Family Vacation in Bali. What You Need to Know and What not Everyone Will Tell You.

Leave Comment
Bali Basics

If you are from the US, Bali may not be high on your list of travel destinations. But if you are in the Indo-pacific region, or a lucky enough American to visit, you need to know some things up front.

Bali is in Indonesia, but it’s a different society than the Muslim surrounding country. Bali is allowed to practice a version of Hinduism by the government. For what it’s worth, I found it to be very fascinating, but I still try to expose our family to Muslim cultures wherever possible as it’s most unlike the States.

The Water Temple in Ubud, Bali. Photo: James Olsen.

The Island is surrounded by water, with the Indian Ocean to the South, and the Java Sea to the North. The most populace areas are in the South, near the airport in Kuta. Staying in Kuta, Seminyak, Canggu, Denpasar, or Sanur is likely very similar. These will be highly commercialized zones, with hit or miss beaches (beaches will be discussed later on in the post). Do not expect a truly magical experience in any of these spots. It reminded me of built up areas in Mexico–beautiful and fun, but not exotic or remote in the least.


Most of the beaches we saw were protected by a coral reef and therefore completely stagnant tidal pools. These areas were eventually quite boring for our 8 and 11 year old kids (and adults, frankly). The beach at Nusa Dua where we spent three days was better overall–more wild, better and closer waves, and seemingly better sand. I know that the surf culture goes gaga for Uluwatu and Padang Padang, but those are a bit tougher to get to with little kids and the surf can be quite heavy at times.

Surfing at Nusa Dua, Bali. Photo: James Olsen
Ubud and Surrounding Areas

We spent 30 days in Ubud. I chronicled this stay in my podcast. Ubud is great for kids’ school and camps. We had a good experience with Wood School.

You need to be aware that Ubud is not walkable in any form or fashion. You will be taking scooters to and from your destinations, or cabs if you have your family. This was shocking to us and led to a sense of claustrophobia at times. If you can come to terms with this early on, your trip will be more enjoyable. It took me a while.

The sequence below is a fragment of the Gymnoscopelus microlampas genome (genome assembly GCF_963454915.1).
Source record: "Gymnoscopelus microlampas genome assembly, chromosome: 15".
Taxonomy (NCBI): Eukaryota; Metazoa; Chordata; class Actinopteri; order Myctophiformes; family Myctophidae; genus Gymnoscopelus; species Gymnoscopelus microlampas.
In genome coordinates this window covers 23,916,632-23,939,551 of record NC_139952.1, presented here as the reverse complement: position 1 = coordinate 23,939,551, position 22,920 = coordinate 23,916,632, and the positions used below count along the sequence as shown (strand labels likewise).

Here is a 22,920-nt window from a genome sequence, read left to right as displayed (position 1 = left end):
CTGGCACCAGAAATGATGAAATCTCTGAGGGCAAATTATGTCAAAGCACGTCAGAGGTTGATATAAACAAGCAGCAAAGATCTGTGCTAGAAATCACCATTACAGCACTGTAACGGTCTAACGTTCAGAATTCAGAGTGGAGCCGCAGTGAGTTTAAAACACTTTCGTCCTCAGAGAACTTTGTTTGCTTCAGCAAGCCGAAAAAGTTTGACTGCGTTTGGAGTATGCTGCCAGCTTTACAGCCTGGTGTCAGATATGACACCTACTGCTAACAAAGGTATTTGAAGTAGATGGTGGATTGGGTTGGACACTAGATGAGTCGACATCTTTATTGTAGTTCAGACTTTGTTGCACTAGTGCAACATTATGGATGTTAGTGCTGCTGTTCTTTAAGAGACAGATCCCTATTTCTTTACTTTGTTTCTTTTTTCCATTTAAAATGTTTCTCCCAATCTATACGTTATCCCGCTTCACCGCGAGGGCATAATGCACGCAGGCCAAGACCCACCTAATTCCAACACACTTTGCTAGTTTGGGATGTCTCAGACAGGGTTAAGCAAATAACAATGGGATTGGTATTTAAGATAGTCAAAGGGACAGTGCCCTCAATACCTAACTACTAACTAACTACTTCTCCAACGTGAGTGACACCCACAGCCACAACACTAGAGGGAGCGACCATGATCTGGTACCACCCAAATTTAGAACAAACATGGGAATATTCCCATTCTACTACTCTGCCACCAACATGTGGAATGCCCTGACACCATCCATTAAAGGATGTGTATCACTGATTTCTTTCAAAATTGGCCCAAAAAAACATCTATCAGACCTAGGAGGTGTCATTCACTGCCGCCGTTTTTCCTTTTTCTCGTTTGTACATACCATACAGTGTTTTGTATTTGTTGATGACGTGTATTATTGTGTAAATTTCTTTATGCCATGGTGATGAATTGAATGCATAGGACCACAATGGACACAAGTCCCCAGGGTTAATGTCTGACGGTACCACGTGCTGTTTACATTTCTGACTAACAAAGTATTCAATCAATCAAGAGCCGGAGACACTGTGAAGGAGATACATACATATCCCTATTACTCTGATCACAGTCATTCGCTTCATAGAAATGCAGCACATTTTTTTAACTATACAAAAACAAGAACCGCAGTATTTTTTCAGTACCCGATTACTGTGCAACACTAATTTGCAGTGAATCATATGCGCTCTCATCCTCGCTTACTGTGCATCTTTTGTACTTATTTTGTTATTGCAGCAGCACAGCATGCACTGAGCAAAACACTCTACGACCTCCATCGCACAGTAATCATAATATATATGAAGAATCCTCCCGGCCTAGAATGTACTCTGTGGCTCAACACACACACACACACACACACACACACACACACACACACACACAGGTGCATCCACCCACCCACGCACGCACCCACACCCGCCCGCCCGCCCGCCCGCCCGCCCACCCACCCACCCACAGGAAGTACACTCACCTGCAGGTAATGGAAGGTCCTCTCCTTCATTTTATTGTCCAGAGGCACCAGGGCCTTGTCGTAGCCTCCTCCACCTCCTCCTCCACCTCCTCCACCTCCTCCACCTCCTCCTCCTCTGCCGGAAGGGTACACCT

The Rice Terrace, Ubud. Photo: James Olsen.

Otherwise Ubud was very pleasant. The deals on food were passable. Remember that food is cheap only if you go to Warungs (small family-run restaurants). Further, the great prices at first blush are brought back to earth by small portion size. So ultimately, there’s no “free lunch” here and the food is not all that cheap. The lodging is cheaper than the populated beach towns by about half.

Iconic Klingking Beach. Photo: Jessica Crothers.
Food and Drink

Whereas we ate tons of beef and drank tons of wine in France, we ate chicken and drank beer in Bali. There seem to be only two wine companies, with average wine at a high price. We ordered a burger once and it was a joke of a meal with beef likely imported from Australia. However, the chicken was terrific, along with the eggs. It seems this area has an abundance of chicken.

Clear Cafe, Ubud, Bali. Photo: Jessica Crothers.

The main beer is Bintang, a slightly above-average pilsner. You should pay no more than $35,000 rupiah at a restaurant. If more than that, that is a good litmus test that they are either trying to rip you off, or have screwball pricing, neither of which is good of course. Don’t expect much beer variety.

Of course there is a lot of rice, like in all Asian countries, and it serves well as a filler for the kids and grownups. You should try some new things like teas, nasi goreng, ayam soto, satays, and other staple dishes.

Visa Process

You will get a 30-day VOA (Visa on Arrival) when you get to the Denpasar airport. This was $500,000 rupiah, or $35 USD for us per person. After the 30 days, you have an option of one 30-day extension. If you need to obtain this, don’t listen to people saying it’s “no big deal,” because even the airport agent made it seem like you can just show up a week before your visa expires. I would start two weeks before expiration of your current visa. Go to an agency (they abound in populated areas), and have them start the process. That will ensure you get your passport back before you have to leave somewhere–yes, they take your passport, so timing can be tricky. You also have to pay a much higher price if you are cutting it too close. The two-week rule is a good one, though no one mentioned that to us.

Walking Path, Nusa Penida, Bali. Photo: Jessica Crothers.
Should I Take My Family to Bali?

Bali has a lot of positives, and overall we enjoyed our time as a family. I was frustrated at times with the type of experience offered here. It seemed Bali has an identify crisis. Is it a luxury resort haven? A backpacker paradise? Or somewhere in between?

Snorkeling Tour, Nusa Penida, Bali. Photo: James Olsen.

Personally, I would never come as far as Bali, with all the nature and decent deals available, and stay in some luxury resort. That makes zero sense to me on several levels. For one thing, you insulate yourself from genuine locals. Also, you are not getting good value relative to what you could be getting by staying somewhere more modest.

The same goes for glitzy beach clubs. These seem to cheapen the experience, though they aren’t cheap financially at all. For us, the interactions with real culture and people were far more valuable than having a really nice swimming pool and room service. But I guess if that’s your thing, knock yourself out. I think it’s crazy to go to Bali and try to have a luxury experience. Where’s the fun in that?

Leave a Reply

Your email address will not be published. Required fields are marked *